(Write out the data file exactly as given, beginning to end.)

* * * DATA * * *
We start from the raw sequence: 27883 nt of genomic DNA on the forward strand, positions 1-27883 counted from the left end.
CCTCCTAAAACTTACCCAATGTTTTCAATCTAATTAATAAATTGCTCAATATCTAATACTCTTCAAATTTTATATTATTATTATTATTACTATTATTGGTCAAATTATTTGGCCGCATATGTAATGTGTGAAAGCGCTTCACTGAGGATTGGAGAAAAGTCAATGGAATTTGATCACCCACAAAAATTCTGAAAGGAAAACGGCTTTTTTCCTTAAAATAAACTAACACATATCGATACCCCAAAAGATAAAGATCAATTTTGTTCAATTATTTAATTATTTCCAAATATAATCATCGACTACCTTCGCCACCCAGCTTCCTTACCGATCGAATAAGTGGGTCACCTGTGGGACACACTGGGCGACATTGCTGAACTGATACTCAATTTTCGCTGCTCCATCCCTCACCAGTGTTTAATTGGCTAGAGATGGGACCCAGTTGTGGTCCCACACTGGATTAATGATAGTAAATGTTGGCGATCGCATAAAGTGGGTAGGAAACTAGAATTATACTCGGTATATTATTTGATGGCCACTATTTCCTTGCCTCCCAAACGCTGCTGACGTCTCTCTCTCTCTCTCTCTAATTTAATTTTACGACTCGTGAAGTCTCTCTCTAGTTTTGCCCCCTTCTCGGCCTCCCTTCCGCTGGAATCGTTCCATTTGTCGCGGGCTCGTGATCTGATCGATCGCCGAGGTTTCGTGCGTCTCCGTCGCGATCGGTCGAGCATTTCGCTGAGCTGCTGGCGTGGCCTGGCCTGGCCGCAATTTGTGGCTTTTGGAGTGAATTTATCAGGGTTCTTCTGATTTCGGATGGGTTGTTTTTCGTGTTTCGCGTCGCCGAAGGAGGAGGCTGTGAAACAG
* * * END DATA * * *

We start from the raw sequence: 27883 nt of genomic DNA on the forward strand, positions 1-27883 counted from the left end.
CCTCCTAAAACTTACCCAATGTTTTCAATCTAATTAATAAATTGCTCAATATCTAATACTCTTCAAATTTTATATTATTATTATTATTACTATTATTGGTCAAATTATTTGGCCGCATATGTAATGTGTGAAAGCGCTTCACTGAGGATTGGAGAAAAGTCAATGGAATTTGATCACCCACAAAAATTCTGAAAGGAAAACGGCTTTTTTCCTTAAAATAAACTAACACATATCGATACCCCAAAAGATAAAGATCAATTTTGTTCAATTATTTAATTATTTCCAAATATAATCATCGACTACCTTCGCCACCCAGCTTCCTTACCGATCGAATAAGTGGGTCACCTGTGGGACACACTGGGCGACATTGCTGAACTGATACTCAATTTTCGCTGCTCCATCCCTCACCAGTGTTTAATTGGCTAGAGATGGGACCCAGTTGTGGTCCCACACTGGATTAATGATAGTAAATGTTGGCGATCGCATAAAGTGGGTAGGAAACTAGAATTATACTCGGTATATTATTTGATGGCCACTATTTCCTTGCCTCCCAAACGCTGCTGACGTCTCTCTCTCTCTCTCTCTAATTTAATTTTACGACTCGTGAAGTCTCTCTCTAGTTTTGCCCCCTTCTCGGCCTCCCTTCCGCTGGAATCGTTCCATTTGTCGCGGGCTCGTGATCTGATCGATCGCCGAGGTTTCGTGCGTCTCCGTCGCGATCGGTCGAGCATTTCGCTGAGCTGCTGGCGTGGCCTGGCCTGGCCGCAATTTGTGGCTTTTGGAGTGAATTTATCAGGGTTCTTCTGATTTCGGATGGGTTGTTTTTCGTGTTTCGCGTCGCCGAAGGAGGAGGCTGTGAAACAG